Porsche's little Cayman has always had an interesting appeal - it feels like an earlier 911 to drive, with massive amounts of mechanical grip, and a naturally aspirated flat six that screams like a banshee when treated like a Porsche engine should be.
Sitting atop the same platform as the Boxster convertible - essentially the same car with a different hat, the Cayman comes in two configurations, one the 2.7-litre "normal" model, the other an angrier, more powerful and immensely entertaining S version.
It packs a mighty punch with its 3.4-litre horizontally opposed six, with 239kW and 370Nm to motivate its relatively small frame to a five-second sprint to 100km/h and a top speed (albeit a seemingly unobtainable one) of 283km/h.
Pushing towards its 7400rpm redline, smacking through the PDK semi-auto cogs, it keeps within the sort of powerband that only a free-breathing N/A machine is capable of - even from low revs it quickly tips into the torque sweetspot that arrives at 4500rpm and starts a very gradual taper off from 6000.
But it's the noise from the engine that sits directly behind your ears that makes the S such a delight to drive.
Only a back-seat-driving mother-in-law is capable of this sort of volume, but would be delivering it at a far more irritating frequency.
And the Porsche comes with an off switch.
The Cayman fills an interesting place in the Porsche range - the seemingly endless line-up of 911s still comes with the knowledge that there's a quarter-million worth of metal underneath you and that if you drive it hard, it's going to have to be at a million miles an hour.
Where third gear in a Cayman will get you a solid speeding ticket, a third gear redline in a 911 will get you a place to stay for the night.
It may be a "baby" 911, but the rear end of the Cayman makes for a beautifully designed bum that completes a sweeping line that flicks off the tail, and the front still, unmistakably, says Porsche.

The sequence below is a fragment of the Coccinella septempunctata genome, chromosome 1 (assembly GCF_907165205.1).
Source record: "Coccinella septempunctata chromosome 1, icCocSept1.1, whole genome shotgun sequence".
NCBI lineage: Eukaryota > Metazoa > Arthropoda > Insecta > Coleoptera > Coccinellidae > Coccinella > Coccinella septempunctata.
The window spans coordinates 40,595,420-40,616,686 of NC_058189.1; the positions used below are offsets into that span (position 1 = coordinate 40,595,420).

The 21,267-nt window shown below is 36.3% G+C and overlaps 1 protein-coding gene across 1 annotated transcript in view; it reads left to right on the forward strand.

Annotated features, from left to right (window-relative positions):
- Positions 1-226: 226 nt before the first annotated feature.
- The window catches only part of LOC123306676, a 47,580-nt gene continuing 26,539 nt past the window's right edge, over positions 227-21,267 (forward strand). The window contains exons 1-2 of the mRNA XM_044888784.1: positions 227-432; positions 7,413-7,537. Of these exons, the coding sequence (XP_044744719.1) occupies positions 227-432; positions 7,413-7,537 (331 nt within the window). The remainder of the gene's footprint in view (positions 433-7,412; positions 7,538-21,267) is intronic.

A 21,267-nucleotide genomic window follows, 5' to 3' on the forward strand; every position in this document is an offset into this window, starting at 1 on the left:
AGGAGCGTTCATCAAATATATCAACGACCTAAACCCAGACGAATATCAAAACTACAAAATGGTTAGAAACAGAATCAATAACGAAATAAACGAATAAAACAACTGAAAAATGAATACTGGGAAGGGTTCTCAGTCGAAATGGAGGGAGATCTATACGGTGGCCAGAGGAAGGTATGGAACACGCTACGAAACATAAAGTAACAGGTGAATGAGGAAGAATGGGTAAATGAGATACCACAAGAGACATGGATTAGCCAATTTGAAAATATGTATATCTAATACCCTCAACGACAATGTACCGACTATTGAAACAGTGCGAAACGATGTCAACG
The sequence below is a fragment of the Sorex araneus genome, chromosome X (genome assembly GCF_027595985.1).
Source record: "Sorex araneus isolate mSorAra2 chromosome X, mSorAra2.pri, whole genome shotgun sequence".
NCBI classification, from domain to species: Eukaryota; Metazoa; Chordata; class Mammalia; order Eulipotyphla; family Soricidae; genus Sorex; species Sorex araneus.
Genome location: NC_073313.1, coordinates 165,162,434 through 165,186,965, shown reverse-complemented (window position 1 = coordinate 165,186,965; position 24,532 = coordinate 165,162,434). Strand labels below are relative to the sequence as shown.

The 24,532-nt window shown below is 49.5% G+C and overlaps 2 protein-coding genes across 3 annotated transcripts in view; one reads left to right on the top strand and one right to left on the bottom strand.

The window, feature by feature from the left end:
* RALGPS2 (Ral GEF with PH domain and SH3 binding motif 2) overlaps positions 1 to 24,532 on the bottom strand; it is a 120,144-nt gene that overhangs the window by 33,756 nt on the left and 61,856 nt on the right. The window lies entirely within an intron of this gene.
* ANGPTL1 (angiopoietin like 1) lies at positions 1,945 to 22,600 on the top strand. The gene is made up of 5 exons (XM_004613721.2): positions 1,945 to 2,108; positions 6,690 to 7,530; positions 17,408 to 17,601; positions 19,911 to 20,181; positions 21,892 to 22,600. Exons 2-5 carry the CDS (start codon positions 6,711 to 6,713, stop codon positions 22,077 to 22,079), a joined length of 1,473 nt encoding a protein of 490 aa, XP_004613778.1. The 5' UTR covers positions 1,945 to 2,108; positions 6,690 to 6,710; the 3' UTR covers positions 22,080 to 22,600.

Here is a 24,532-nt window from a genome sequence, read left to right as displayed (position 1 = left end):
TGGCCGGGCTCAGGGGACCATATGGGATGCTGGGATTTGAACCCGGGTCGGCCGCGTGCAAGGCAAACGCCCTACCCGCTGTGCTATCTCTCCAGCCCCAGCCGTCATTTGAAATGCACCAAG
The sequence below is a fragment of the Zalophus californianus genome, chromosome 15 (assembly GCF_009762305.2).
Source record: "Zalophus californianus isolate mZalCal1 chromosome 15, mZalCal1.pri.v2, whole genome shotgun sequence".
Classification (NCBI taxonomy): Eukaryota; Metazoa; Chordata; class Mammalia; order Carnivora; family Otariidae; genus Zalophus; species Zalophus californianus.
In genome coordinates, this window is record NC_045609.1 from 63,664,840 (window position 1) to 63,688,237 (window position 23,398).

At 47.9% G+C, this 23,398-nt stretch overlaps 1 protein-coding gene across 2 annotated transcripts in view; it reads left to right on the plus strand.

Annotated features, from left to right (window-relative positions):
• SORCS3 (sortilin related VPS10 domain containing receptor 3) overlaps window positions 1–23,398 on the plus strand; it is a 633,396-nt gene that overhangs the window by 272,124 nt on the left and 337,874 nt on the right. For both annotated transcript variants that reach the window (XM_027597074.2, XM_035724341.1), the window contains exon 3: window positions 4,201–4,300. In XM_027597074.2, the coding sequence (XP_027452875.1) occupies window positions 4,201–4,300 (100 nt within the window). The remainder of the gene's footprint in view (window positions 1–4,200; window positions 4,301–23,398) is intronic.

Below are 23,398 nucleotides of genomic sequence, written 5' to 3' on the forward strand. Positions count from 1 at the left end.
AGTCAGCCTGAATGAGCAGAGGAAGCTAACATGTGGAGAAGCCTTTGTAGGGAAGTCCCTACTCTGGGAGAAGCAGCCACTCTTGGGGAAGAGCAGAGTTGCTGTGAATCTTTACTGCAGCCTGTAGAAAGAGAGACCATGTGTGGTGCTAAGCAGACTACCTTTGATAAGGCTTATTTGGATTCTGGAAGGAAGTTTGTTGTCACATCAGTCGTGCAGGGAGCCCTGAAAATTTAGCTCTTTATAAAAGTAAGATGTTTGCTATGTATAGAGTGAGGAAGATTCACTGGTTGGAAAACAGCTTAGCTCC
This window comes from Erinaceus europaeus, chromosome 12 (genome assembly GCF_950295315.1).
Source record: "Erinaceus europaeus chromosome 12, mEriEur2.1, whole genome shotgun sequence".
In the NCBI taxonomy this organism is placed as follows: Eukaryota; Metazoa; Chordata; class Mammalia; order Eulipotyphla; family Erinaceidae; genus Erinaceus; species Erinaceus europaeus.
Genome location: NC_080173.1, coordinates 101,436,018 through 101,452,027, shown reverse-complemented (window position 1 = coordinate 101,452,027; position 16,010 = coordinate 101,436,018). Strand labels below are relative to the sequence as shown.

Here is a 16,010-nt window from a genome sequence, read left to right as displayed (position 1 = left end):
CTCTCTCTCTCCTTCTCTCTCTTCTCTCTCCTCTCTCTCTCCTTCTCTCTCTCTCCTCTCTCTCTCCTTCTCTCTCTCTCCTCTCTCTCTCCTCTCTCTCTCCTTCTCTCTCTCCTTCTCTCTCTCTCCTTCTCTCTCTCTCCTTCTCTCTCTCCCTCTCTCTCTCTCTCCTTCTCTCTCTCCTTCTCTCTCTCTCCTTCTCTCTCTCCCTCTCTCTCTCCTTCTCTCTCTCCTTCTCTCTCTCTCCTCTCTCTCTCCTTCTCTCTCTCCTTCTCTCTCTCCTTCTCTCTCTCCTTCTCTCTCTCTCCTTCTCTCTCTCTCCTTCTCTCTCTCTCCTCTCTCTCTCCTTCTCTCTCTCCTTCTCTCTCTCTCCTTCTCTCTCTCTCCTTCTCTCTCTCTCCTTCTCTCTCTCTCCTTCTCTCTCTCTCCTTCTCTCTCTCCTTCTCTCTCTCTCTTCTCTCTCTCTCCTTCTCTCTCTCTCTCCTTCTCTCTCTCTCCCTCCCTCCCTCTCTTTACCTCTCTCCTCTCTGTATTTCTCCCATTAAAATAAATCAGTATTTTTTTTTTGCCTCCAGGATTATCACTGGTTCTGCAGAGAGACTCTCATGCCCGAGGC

One can only hope that the upcoming Macan - a smaller SUV than its Cayenne stablemate - will follow suit and tart up the bigger machine's design so it's still showing the DNA, but with a big enough point of difference that it maintains its own personality.
The S comes with two gearbox options - the PDK (Porsche Doppelkupplung) dual-clutch auto, or a traditional manual - and Porsche has just dropped the base price to $146,500. The non-S now starts at $120.900.
Stability management definitely adds to the standard line-up, which includes the usual selection of ABS and traction controls, but the active version (which comes with a 10mm suspension drop - a great look on those hulking great rims) adds a bit more peace of mind when you're dealing with New Zealand's interesting road surfaces.
When it's being pushed on mix-and-match country roads, the PASM-toting S feels surprisingly settled even in the maximum attack sport plus mode which, in a 911, is reserved for fearless nutters or smooth racetracks.
The Cayman's outright balance is what makes it so special - where the 911, when hit with full throttle on the exit to a corner, requires a fairly straight line out, the little one is more forgiving and can be driving safely on the throttle without the fear factor kicking in.
Don't get me wrong, if you're too enthusiastic it will still bite and bite hard - mid-engined cars are stars of the balancing act, but physics is still the most unforgiving law, and having a fit of the softies and lifting off at the wrong time can create the pendulum effect and spin your Porsche like a top.
In terms of outright driving engagement the Cayman S is still one of Stuttgart's real stars, it can be pushed hard, driven quietly and maintains total composure under all but the most extreme circumstances - any accusation of "being girly" is utterly inaccurate and usually comes from the mouths of those that have never even sat in one.